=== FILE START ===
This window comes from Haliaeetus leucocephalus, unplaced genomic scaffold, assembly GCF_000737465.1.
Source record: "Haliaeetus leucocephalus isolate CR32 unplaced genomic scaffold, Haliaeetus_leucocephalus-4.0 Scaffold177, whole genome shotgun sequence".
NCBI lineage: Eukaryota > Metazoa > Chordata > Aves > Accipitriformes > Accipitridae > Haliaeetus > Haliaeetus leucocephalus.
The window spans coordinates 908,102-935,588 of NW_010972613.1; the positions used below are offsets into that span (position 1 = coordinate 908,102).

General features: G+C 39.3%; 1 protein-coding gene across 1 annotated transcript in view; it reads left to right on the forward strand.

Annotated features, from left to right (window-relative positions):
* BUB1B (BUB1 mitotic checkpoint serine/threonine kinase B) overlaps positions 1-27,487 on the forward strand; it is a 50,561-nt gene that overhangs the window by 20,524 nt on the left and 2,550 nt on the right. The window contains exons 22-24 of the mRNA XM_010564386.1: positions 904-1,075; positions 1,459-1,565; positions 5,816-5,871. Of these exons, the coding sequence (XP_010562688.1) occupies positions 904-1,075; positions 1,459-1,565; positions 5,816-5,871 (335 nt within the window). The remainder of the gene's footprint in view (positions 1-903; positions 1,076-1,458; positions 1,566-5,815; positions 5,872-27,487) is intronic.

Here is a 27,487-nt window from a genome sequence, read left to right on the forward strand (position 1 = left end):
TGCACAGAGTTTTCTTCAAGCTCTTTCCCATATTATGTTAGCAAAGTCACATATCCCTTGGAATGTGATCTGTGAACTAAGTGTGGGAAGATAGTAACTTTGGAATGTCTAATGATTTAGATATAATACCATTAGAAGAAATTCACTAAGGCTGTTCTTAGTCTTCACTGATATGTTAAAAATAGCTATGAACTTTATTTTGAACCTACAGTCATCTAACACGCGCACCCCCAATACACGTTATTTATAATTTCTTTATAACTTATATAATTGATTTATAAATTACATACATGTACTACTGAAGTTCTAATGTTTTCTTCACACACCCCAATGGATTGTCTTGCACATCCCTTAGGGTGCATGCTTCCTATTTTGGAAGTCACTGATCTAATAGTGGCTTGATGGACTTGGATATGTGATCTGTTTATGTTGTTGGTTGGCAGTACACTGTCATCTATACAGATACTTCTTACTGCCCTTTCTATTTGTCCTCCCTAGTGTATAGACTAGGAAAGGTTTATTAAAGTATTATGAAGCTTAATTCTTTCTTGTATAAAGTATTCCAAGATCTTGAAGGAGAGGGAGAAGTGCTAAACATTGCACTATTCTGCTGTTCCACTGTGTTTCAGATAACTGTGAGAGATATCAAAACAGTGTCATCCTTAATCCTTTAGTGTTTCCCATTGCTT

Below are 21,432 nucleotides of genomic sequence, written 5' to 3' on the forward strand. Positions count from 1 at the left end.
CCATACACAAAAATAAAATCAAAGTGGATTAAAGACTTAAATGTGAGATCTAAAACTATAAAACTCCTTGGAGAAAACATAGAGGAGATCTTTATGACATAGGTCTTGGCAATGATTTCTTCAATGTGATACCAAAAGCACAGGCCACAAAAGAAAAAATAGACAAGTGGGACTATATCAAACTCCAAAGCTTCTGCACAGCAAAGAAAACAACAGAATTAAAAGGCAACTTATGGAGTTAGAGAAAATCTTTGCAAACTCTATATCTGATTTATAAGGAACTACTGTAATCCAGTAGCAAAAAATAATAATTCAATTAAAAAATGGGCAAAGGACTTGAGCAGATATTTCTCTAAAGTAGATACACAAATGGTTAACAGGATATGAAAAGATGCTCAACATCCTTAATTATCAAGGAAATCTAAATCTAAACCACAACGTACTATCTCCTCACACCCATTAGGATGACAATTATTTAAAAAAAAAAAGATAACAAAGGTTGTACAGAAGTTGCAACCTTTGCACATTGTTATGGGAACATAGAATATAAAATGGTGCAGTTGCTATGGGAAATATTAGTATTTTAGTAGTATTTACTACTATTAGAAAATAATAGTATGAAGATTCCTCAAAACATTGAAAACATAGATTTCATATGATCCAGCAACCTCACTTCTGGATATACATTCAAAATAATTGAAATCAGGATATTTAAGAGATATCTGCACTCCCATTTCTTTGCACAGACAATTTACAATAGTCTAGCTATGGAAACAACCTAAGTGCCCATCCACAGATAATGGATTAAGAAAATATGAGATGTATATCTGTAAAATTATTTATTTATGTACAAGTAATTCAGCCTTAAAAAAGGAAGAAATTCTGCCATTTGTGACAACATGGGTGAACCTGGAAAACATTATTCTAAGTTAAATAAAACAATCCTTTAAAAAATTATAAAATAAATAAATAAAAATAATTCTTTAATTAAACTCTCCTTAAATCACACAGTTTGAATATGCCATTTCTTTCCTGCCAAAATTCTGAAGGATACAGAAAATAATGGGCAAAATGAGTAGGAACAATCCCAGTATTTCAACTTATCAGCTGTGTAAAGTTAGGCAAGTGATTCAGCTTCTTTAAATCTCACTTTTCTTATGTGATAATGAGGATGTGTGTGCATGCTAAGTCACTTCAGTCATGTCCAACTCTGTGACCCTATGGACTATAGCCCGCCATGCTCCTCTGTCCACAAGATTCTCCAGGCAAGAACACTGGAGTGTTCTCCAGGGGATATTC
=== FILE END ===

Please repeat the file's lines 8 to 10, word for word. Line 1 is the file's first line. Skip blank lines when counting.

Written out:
Here is a 27,487-nt window from a genome sequence, read left to right on the forward strand (position 1 = left end):
TGCACAGAGTTTTCTTCAAGCTCTTTCCCATATTATGTTAGCAAAGTCACATATCCCTTGGAATGTGATCTGTGAACTAAGTGTGGGAAGATAGTAACTTTGGAATGTCTAATGATTTAGATATAATACCATTAGAAGAAATTCACTAAGGCTGTTCTTAGTCTTCACTGATATGTTAAAAATAGCTATGAACTTTATTTTGAACCTACAGTCATCTAACACGCGCACCCCCAATACACGTTATTTATAATTTCTTTATAACTTATATAATTGATTTATAAATTACATACATGTACTACTGAAGTTCTAATGTTTTCTTCACACACCCCAATGGATTGTCTTGCACATCCCTTAGGGTGCATGCTTCCTATTTTGGAAGTCACTGATCTAATAGTGGCTTGATGGACTTGGATATGTGATCTGTTTATGTTGTTGGTTGGCAGTACACTGTCATCTATACAGATACTTCTTACTGCCCTTTCTATTTGTCCTCCCTAGTGTATAGACTAGGAAAGGTTTATTAAAGTATTATGAAGCTTAATTCTTTCTTGTATAAAGTATTCCAAGATCTTGAAGGAGAGGGAGAAGTGCTAAACATTGCACTATTCTGCTGTTCCACTGTGTTTCAGATAACTGTGAGAGATATCAAAACAGTGTCATCCTTAATCCTTTAGTGTTTCCCATTGCTT

Below are 21,432 nucleotides of genomic sequence, written 5' to 3' on the forward strand. Positions count from 1 at the left end.